It should be possible to have a license when you open, but I'd bet for small places it probably won't happen. For chains or well funded (lawyered up) corporations, it doesn't seem to be as big a deal. Read into that what you will.
I recently went to a new restaurant that had yet to acquire its license. They were serving beer and wine, but not selling it (i.e., they were comping the booze). I can't think that it was legal, but it was a goodwill gesture that brought me back to the restaurant the next week (when they had their license in place).
I heard that it's really difficult to get the license. It requires a lot of patience and time. It also gets delayed all the time. They also do back ground check of the owners, etc...
I also heard that buying a good lawyer who specialize in getting liquor license(or someone who does this on the side but i heard you can buy lawyer for this) can sometimes speed up the whole process.
You made a reasonable assumption that a new restaurant would have their liquor license. The first time it happened. Now you should know to ASK. Liquor laws vary locally, more than just state to state. And different restaurants will make their own rules.
Our Economic Development Committee is the first stop for licences in our Ward. We don't waste a minute because every day the owners are paying the lease, bank loans and other costs.
We even schedule special meetings to push it. Then damned if some jerk in the neighborhood doesn't file a stupid protest and then doesn't have time to meet until week after next!
The restaurant has to make a financial decision to open when it can. It is sometimes a big gamble that it will ever get that license. Not getting one will likely doom it. It took one over two years to fight a nearby church. We all carried our wine, paid corkage and tipped generously until it finally got it. The restaurant really needed and appreciated our support.
Maybe your jurisdiction allows BYOB. If not, maybe you can haves drinks before and after and skip wine with. If alcohol is that important, you'll just have to wait.
Yes, I made the assumption after being given wine menus with the food menus at all three restaurants, only to have them taken away once asked what we'd like to drink.
I don't know specifics about BYOB in Ontario. I never bring my own wine.
I realize I'll have to wait. I didn't walk out of the restaurants because I was told I couldn't have a glass of wine. Was just curious why I have to wait, that's why I asked.
Now giving you a wine list when they can't serve wine is pretty stupid and downright cruel. It's like saying "here's a list of wonderful food, none of which you can have".
I agree with others that in an ideal situation you would want to open with your liquor license in hand but after months of hemorrhaging cash getting your new business up and running, having everything ready to go but the liquor - it makes sense to open if only to slow the bleeding. It would also make sense to advise your customers.
I cant imagine anyone wanting to open without a liquor license. This is a lengthy process, not to mention expensive. Then there is the chance that someone will protest your license. In my city, most all restauarants that open without a license will offer complimentary wine or beer. It is better to get the establishment up and running if it is ready, rather than waiting to get your license.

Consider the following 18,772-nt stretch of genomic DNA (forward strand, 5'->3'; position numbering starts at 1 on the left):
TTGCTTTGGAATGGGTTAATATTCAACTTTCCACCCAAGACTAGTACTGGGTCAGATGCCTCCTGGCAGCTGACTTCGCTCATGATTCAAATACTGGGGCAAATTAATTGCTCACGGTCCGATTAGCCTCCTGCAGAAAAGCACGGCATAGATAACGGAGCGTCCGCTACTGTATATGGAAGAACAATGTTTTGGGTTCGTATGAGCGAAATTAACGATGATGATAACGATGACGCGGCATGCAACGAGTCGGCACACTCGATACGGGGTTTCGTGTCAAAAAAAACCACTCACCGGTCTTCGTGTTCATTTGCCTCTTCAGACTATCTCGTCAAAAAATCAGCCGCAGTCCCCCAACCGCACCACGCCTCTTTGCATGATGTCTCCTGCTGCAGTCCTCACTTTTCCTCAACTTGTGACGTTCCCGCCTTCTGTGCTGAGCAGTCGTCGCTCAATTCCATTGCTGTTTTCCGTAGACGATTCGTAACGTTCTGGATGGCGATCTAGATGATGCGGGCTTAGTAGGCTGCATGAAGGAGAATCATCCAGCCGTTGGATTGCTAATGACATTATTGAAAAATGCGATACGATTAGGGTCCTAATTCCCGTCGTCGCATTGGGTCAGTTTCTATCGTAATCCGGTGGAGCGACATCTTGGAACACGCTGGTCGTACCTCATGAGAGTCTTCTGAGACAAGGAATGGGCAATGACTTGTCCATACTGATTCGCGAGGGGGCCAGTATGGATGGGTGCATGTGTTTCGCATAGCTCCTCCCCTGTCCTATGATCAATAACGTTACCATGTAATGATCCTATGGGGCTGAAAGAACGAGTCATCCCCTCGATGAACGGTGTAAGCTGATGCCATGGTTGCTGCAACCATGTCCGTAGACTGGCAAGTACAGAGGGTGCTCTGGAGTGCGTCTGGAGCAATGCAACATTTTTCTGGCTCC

In the province of Ontario it is illegal to
a) serve alcohol in a place without a liquor license
b) allow people to bring alcohol without a byob license
c) give away alcohol in any shape or form
d) have discounts on alcohol (although there are some ways you can get around it)
et cetera. Of course, that doesn't mean everybody follows these rules to the letter, but liquor regulations up here is a mass of very sticky tape and generally a bureaucratic mess, which makes liquor licenses that much harder to keep and get in this province.
Here in PA if they don't have a license BYOB requires no license. You'll sometimes find places offering a free drink with dinner. They're allowed to give away alcohol, just can't sell. Last year before a local Mexican place got their license, they had patio parties with a few free margaritas included with the price of dinner.
Probably the main question to be asked here, from the consumer's point of view is: are we talking of a license to SELL alcohol, or a license to CONSUME in the premises?
In the first case (and only then) BYOB should be OK.
In CA my feeling is the license refers to consuming, irrespective of where the bottle was purchased.
However, many restaurans without license allow patrons to BYOB anyways.
liquor laws vary from state to state, and even within the state itself. in boston a liquor license costs about $250,000 and there are a finite amount. so a proprietor has to find one that's available, before even applying to the city. a wine and cordial license is easier and less expensive, but still no cake-walk. i'm in the business, and you want to have that license in place opening day to maximize revenue.
that being said, rents are so high here that any serious restaurant cannot make enough money just being byob. it's one of the reasons dining out in boston is so costly.
Here in PA it's also very expensive to get a license. My understanding of it is that here in PA, there are a limited number of liquor licenses available in the state of PA. Through the laws of supply and demand these licenses are sold at high prices and not everyone opening a new restaurant can afford the license.